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Trans-Pacific Partnership ministers at a press conference to discuss progress in the negotiations in Maui, Hawaii, last Friday. Canada is at the centre of both major obstacles to a TPP deal that were cited by negotiators: the future of auto and dairy trade. (MARCO GARCIA/REUTERS)
Trans-Pacific Partnership ministers at a press conference to discuss progress in the negotiations in Maui, Hawaii, last Friday. Canada is at the centre of both major obstacles to a TPP deal that were cited by negotiators: the future of auto and dairy trade. (MARCO GARCIA/REUTERS)

Canada, Mexico ‎drawn into deal-breaking auto talks in Trans-Pacific negotiations Add to ...

Canada and Mexico are joining forces to try to break a major logjam over Japanese autos at the Trans-Pacific Partnership talks, working to come up with a solution that preserves their respective vehicle assemblers and parts makers should a deal open North America to greater Asian imports.

Ottawa and Mexico City have been drawn deeply into a contentious issue at the Pacific Rim talks that held up a deal in Hawaii last week: How much of an automobile must be manufactured within the 12 participating countries to avoid hefty import tariffs inside this proposed trade zone.

A source familiar with the negotiations said Canadian negotiators showed up at the Maui talks to find that the United States had already cut a deal with Japan on how much vehicle content needs to come from Trans-Pacific Partnership (TPP) countries.

The Japanese are keen to draw on their existing Asian parts suppliers outside the new trade zone as much as possible.

“Canada and Mexico both voiced their displeasure with being excluded from [these] discussions,” the source said.

Japan originally sought a content rule that allowed as little as 30 per cent of a vehicle to come from TPP nations, publication Inside U.S. Trade has reported, and the U.S. had wanted a higher bar of 55 per cent before compromising at a lower rate.

The biggest problem for Canada, however, was proposed exemptions within the formula that Washington hammered out with Tokyo – one that would have granted Japan the right to use some parts that contained even less content from Trans-Pacific countries,” a source close to the talks said.

“The makeup of the rules of origin would have had certain exemptions which would have hurt the Canadian supply chain,” the source said, referring to parts makers in Canada that sell into the North American market. For instance, if a part exempted from content rules was also one that was made in Canada, it would mean Japan could import lower-priced parts from outside the TPP region, such as Thailand, at the expense of Canadian suppliers.

Canada is, in fact, at the centre of both major obstacles to a TPP deal that were cited by negotiators last Friday: the future of auto and dairy trade. The Canadian government has so far balked at significantly opening its sheltered dairy market to greater foreign imports; the U.S. is seeking new customers for its milk as it anticipates a deal would mean more New Zealand shipments aimed at American consumers.

For its part, the Japanese government was surprised to learn in Hawaii that Canada and Mexico, the U.S.’s NAFTA partners, had not been consulted on the auto-content deal brokered between Tokyo and Washington.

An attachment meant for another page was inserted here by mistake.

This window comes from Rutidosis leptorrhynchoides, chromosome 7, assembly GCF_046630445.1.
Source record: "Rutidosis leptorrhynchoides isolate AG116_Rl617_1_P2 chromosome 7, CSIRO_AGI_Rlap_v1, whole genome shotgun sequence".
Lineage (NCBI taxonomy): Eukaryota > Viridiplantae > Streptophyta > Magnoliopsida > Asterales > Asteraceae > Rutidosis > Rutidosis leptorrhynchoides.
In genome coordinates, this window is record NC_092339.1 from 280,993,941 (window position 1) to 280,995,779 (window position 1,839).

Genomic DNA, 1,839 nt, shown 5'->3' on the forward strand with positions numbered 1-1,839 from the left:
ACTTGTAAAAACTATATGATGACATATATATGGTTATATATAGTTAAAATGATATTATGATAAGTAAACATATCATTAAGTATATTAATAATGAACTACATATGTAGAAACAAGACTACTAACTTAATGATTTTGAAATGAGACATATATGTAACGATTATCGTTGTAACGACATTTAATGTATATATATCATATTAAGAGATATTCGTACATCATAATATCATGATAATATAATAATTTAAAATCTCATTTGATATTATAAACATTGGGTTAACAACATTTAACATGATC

“Japan was understandably caught off guard that a matter they felt they’d finalized with the Americans had not been vetted or endorsed by all three NAFTA partners,” the source said.

After balking at the Japan-U.S. proposal on autos in Hawaii, Canada and Mexico are now working jointly on an alternative.

Canadian negotiators met with their Japanese counterparts after talks ended in Maui without a deal last Friday, the source said.

“Canadian officials have made it clear to the U.S. and Japan that the Trans-Pacific outcome on autos must protect and respect the integrated structure of the [North American] industry, to ensure the interests of Canadian auto makers and parts makers are well served.”

Now, the Mexicans and Canadians are preparing their own suggestion for vehicle-content rules.

“Mexico and Canada have to bring a proposal to the Japanese … We have to come forth with counterproposals that will be acceptable to all four of us,” the source said, referring to Canada, the U.S., Japan and Mexico.

Japanese negotiators were ultimately upset with Washington over how it handled the auto-content talks at the Trans-Pacific negotiations, the source said. Japan had feared the content rules it sought were “not conditions Canada and Mexico would accept … but the U.S. had played it down.”

Canada is fighting at Pacific Rim-area trade talks to maintain its privileged commercial relationship with the United States at the same time as it girds itself for a new agreement that would grant 10 other countries even better access to U.S. markets than the North American free-trade agreement. Ottawa is working to preserve a special trading arrangement that has reaped big dividends for businesses and workers over the decades as the two countries build everything from autos to airplanes together.

Canada is the ninth largest vehicle producer in the world and its auto sector is the largest manufacturing employer in this country. The industry, including parts manufacturers, directly supports more than 550,000 jobs across Canada, the Canadian Vehicle Manufacturers’ Association says.

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